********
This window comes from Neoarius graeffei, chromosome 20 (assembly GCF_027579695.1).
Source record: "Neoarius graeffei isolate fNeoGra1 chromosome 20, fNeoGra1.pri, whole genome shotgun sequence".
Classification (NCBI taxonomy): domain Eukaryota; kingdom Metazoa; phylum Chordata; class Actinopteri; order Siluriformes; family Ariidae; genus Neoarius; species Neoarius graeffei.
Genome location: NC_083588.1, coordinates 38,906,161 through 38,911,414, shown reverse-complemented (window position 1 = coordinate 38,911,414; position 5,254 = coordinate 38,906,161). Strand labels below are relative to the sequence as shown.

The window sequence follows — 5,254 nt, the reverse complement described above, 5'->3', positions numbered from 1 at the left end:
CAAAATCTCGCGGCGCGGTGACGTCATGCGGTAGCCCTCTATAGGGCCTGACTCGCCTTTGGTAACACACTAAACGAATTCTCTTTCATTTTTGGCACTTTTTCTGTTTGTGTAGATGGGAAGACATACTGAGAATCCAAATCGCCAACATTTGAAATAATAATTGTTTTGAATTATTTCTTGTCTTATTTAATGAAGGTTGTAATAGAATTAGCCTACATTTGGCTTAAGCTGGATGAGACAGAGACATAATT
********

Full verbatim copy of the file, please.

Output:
This window comes from Neoarius graeffei, chromosome 20 (assembly GCF_027579695.1).
Source record: "Neoarius graeffei isolate fNeoGra1 chromosome 20, fNeoGra1.pri, whole genome shotgun sequence".
Classification (NCBI taxonomy): domain Eukaryota; kingdom Metazoa; phylum Chordata; class Actinopteri; order Siluriformes; family Ariidae; genus Neoarius; species Neoarius graeffei.
Genome location: NC_083588.1, coordinates 38,906,161 through 38,911,414, shown reverse-complemented (window position 1 = coordinate 38,911,414; position 5,254 = coordinate 38,906,161). Strand labels below are relative to the sequence as shown.

The window sequence follows — 5,254 nt, the reverse complement described above, 5'->3', positions numbered from 1 at the left end:
CAAAATCTCGCGGCGCGGTGACGTCATGCGGTAGCCCTCTATAGGGCCTGACTCGCCTTTGGTAACACACTAAACGAATTCTCTTTCATTTTTGGCACTTTTTCTGTTTGTGTAGATGGGAAGACATACTGAGAATCCAAATCGCCAACATTTGAAATAATAATTGTTTTGAATTATTTCTTGTCTTATTTAATGAAGGTTGTAATAGAATTAGCCTACATTTGGCTTAAGCTGGATGAGACAGAGACATAATT